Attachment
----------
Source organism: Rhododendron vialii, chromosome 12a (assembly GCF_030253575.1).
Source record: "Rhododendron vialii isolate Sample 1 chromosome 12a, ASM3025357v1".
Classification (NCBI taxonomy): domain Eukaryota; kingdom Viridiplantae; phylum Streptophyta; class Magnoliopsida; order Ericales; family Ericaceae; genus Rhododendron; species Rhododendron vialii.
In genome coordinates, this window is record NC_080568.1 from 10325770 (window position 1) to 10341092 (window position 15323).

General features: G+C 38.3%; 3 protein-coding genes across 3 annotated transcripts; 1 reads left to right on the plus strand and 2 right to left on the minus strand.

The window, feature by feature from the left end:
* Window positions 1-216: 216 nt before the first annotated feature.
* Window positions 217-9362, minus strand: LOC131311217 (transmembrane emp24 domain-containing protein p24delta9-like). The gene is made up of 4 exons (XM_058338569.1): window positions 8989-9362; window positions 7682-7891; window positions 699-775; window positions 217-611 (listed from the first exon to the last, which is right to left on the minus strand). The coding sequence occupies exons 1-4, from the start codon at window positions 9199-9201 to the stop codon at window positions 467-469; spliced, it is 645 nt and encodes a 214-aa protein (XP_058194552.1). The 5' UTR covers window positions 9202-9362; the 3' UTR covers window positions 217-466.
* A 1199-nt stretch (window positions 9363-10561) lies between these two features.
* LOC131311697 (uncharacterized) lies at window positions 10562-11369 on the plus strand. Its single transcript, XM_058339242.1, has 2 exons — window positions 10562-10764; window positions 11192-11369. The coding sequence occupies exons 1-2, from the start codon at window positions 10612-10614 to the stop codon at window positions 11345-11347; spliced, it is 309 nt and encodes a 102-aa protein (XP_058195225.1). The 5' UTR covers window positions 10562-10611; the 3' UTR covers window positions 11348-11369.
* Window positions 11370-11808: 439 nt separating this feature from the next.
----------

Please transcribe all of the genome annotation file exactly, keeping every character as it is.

Source organism: Rhododendron vialii, chromosome 12a (assembly GCF_030253575.1).
Source record: "Rhododendron vialii isolate Sample 1 chromosome 12a, ASM3025357v1".
Classification (NCBI taxonomy): domain Eukaryota; kingdom Viridiplantae; phylum Streptophyta; class Magnoliopsida; order Ericales; family Ericaceae; genus Rhododendron; species Rhododendron vialii.
In genome coordinates, this window is record NC_080568.1 from 10325770 (window position 1) to 10341092 (window position 15323).

General features: G+C 38.3%; 3 protein-coding genes across 3 annotated transcripts; 1 reads left to right on the plus strand and 2 right to left on the minus strand.

The window, feature by feature from the left end:
* Window positions 1-216: 216 nt before the first annotated feature.
* Window positions 217-9362, minus strand: LOC131311217 (transmembrane emp24 domain-containing protein p24delta9-like). The gene is made up of 4 exons (XM_058338569.1): window positions 8989-9362; window positions 7682-7891; window positions 699-775; window positions 217-611 (listed from the first exon to the last, which is right to left on the minus strand). The coding sequence occupies exons 1-4, from the start codon at window positions 9199-9201 to the stop codon at window positions 467-469; spliced, it is 645 nt and encodes a 214-aa protein (XP_058194552.1). The 5' UTR covers window positions 9202-9362; the 3' UTR covers window positions 217-466.
* A 1199-nt stretch (window positions 9363-10561) lies between these two features.
* LOC131311697 (uncharacterized) lies at window positions 10562-11369 on the plus strand. Its single transcript, XM_058339242.1, has 2 exons — window positions 10562-10764; window positions 11192-11369. The coding sequence occupies exons 1-2, from the start codon at window positions 10612-10614 to the stop codon at window positions 11345-11347; spliced, it is 309 nt and encodes a 102-aa protein (XP_058195225.1). The 5' UTR covers window positions 10562-10611; the 3' UTR covers window positions 11348-11369.
* Window positions 11370-11808: 439 nt separating this feature from the next.